Doublethink doubleplusungood

The news that Republican members of the Wyoming Legislature wanted the state to investigate buying an aircraft carrier[1] as insurance against a possible collapse of the US seems as good an occasion as any to signify the final descent of the party into irredeemable loopiness. Add to that the revival of birtherism, the inability to deal with Rush Limbaugh, and the absence of any coherent economic policy except tax cuts for the rich and you have a party that has seriously lost touch with reality.

As I observed a couple of years ago during the epistemic closure memetime, reality-denial mechanisms have some major political benefits, particularly in mobilising resistance against policy innovations, and tribal solidarity against outsiders of all kinds. But it seems clear at this point that the costs I mentioned then are now bigger than the benefits for the Repubs.

On any standard political calculus, they ought to be cruising towards a clean sweep in November – the economy is still in poor shape, and enthusiasm for Obama has declined massively as a result of policies in areas like civil liberties[2]. Instead, Republican pundits are already giving up on the Presidential election, and even on the Senate, and are starting to focus on whether they can even retain control of the House.[3]

Why is reality-denial turning out so badly, after working so well for so long. There are at several related factors at work here.

First, the parallel universe created by Fox News, the rightwing thinktanks and so on has turned out to be unstable and uncontrollable. Once released, viruses like birtherism cannot easily be recalled, and can mutate into new forms.

Second, there’s what might be called “cafeteria craziness”.  Although no-one on the Repub side of politics can afford to be openly sane on all issues (even Jon Huntsman vacillated on global warming when he thought he had a chance in NH),  only a minority are consistently crazy, and even they don’t all agree. So, it’s easy to get into trouble by saying something crazy that might, in other circumstances get a free pass, or even become a requirement for orthodoxy. This happened to Michelle Bachmann when she pushed the anti-vaccination button, and to Newt Gingrich with his lunar colony.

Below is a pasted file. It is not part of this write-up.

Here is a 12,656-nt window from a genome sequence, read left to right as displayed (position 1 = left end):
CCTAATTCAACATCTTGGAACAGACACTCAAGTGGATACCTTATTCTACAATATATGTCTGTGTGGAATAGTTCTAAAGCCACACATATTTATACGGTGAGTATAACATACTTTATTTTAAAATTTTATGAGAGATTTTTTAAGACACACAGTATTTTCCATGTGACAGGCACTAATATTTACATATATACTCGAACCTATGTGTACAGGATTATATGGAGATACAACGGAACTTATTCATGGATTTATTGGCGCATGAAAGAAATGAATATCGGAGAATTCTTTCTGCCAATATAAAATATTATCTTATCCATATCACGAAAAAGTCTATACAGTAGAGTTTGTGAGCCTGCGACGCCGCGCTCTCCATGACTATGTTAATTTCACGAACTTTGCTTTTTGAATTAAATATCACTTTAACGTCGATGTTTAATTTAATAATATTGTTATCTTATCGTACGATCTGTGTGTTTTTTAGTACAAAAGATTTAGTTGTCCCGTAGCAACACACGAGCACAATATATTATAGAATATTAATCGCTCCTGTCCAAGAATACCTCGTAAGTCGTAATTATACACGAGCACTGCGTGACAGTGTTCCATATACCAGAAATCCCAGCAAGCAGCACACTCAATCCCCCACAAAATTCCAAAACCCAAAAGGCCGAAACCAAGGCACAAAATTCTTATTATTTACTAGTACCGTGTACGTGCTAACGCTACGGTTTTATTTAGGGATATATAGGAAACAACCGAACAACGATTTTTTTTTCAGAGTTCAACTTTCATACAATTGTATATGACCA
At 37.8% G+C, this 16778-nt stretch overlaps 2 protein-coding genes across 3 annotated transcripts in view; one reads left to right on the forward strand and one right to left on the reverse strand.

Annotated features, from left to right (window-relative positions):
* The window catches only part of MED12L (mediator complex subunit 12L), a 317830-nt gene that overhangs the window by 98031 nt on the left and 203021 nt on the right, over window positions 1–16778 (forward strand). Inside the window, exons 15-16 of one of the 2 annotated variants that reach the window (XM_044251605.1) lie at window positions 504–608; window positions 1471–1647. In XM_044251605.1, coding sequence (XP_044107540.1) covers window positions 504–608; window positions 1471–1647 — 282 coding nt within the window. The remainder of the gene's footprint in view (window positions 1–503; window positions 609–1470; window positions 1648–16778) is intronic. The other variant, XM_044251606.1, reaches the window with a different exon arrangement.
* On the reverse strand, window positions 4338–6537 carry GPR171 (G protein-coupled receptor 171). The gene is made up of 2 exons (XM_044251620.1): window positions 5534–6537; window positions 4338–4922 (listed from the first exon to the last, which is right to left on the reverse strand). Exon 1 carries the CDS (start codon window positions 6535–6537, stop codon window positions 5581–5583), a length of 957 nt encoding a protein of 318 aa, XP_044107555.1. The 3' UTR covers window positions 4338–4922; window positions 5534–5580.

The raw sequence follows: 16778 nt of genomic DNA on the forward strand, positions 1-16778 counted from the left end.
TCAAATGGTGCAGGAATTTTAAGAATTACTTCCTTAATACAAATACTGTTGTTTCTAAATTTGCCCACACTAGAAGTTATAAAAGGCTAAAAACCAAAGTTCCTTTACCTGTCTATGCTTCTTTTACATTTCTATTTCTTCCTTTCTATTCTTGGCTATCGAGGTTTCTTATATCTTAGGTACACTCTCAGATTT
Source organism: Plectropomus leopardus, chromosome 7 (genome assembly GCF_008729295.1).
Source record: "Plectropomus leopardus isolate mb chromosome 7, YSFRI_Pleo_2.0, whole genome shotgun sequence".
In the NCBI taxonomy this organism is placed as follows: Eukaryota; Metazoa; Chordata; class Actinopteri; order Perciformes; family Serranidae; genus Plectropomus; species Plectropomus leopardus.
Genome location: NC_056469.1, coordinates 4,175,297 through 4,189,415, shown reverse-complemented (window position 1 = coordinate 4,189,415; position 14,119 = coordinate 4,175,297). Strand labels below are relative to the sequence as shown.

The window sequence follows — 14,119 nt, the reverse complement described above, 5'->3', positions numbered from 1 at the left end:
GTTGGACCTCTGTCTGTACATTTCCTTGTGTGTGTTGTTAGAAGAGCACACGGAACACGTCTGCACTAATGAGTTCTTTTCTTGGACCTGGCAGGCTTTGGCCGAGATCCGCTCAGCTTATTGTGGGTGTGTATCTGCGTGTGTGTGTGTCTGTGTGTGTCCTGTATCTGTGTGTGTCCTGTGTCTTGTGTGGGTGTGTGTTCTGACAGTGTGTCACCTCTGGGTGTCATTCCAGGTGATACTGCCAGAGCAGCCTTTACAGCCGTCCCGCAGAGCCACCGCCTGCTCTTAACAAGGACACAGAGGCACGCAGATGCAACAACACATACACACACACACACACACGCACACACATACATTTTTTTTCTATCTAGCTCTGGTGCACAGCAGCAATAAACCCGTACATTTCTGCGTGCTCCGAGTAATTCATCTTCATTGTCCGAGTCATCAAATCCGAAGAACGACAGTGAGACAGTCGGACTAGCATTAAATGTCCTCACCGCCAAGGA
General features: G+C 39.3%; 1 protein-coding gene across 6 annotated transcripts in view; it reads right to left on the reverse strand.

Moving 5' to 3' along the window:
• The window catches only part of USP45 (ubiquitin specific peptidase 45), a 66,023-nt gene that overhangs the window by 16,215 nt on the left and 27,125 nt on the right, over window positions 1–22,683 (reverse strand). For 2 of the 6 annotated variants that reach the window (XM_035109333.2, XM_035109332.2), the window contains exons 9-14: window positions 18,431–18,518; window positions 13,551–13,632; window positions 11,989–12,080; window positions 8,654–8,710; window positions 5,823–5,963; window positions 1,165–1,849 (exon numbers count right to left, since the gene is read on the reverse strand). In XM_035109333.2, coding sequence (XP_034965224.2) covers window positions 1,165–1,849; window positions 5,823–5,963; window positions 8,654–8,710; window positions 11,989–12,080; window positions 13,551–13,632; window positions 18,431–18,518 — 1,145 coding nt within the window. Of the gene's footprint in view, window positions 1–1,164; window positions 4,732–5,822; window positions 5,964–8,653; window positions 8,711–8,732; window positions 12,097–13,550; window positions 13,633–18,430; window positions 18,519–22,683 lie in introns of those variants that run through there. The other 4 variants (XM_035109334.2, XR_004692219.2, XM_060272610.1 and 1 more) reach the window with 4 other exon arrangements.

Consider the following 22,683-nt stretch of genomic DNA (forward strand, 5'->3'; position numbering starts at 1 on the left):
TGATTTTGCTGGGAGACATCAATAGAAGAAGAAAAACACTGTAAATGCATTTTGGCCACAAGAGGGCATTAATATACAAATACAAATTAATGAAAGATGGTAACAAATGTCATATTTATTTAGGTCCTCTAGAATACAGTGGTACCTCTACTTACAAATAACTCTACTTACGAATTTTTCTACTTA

Third, there’s the requirement for doublethink, most obvious on issues like evolution. Creationists don’t wnat their kids to be told the Bible is wrong, but most are uninterested in changing university-level science courses and would be horrified if Exxon started using flood geology to locate oil. The problem is that there can’t be any honest communication about which parts of the orthodoxy are occasions for doublethink and which are actually supposed to be true. So, when true believers in the base discover that their representatives are merely mouthing shibboleths, there is potential for all kinds of trouble.




fn1. Presumably, this would have provided a basis for demanding a corridor to the Pacific, along with other territorial demands on neighboring states without the foresight to prepare for war. And to forestall killjoy commenters, please don’t bother pointing out that the aircraft carrier was an amendment added as a joke.

fn2. I know that polls show majority support for Obama’s appalling policies, even amomg Dems. But those who are most appalled are precisely those who provided the most enthusiastic support in 2008.

fn3. Of course, anything could happen. But it’s a bad sign when that’s the most promising aspect of the outlook.

62 thoughts on “Doublethink doubleplusungood

  1. The question is will it survive to 2020? There is no question about whether it will survive to 2050; it won’t. Enough different factions are involved in Federal government and as a unified force it is so dysfunctional that Federal assets will go to a variety of different groups. Lets face it. They fell to bits once already. This time there are many more fracture lines than North/South.

  2. @Freelander: Don’t be ridiculous. The US is far more integrated in 2012 than it was in 1861. The chance of it breaking up by 2020 is zero. The chance of it breaking up 2050 is pretty damn close to zero as well. As was the case in the 1800s, there’s absolutely no provision in the US Constitution for any state to withdraw, or for the entire thing being broken up into its current constituent states (none of which have been independent countries for well over 100 years). If energy issues become important enough it could split because the various resources are not evenly distributed. But it’s still less likely to fracture than countries with long-standing ethno-linguistic divisions (Belgium, Spain, Russia, Italy).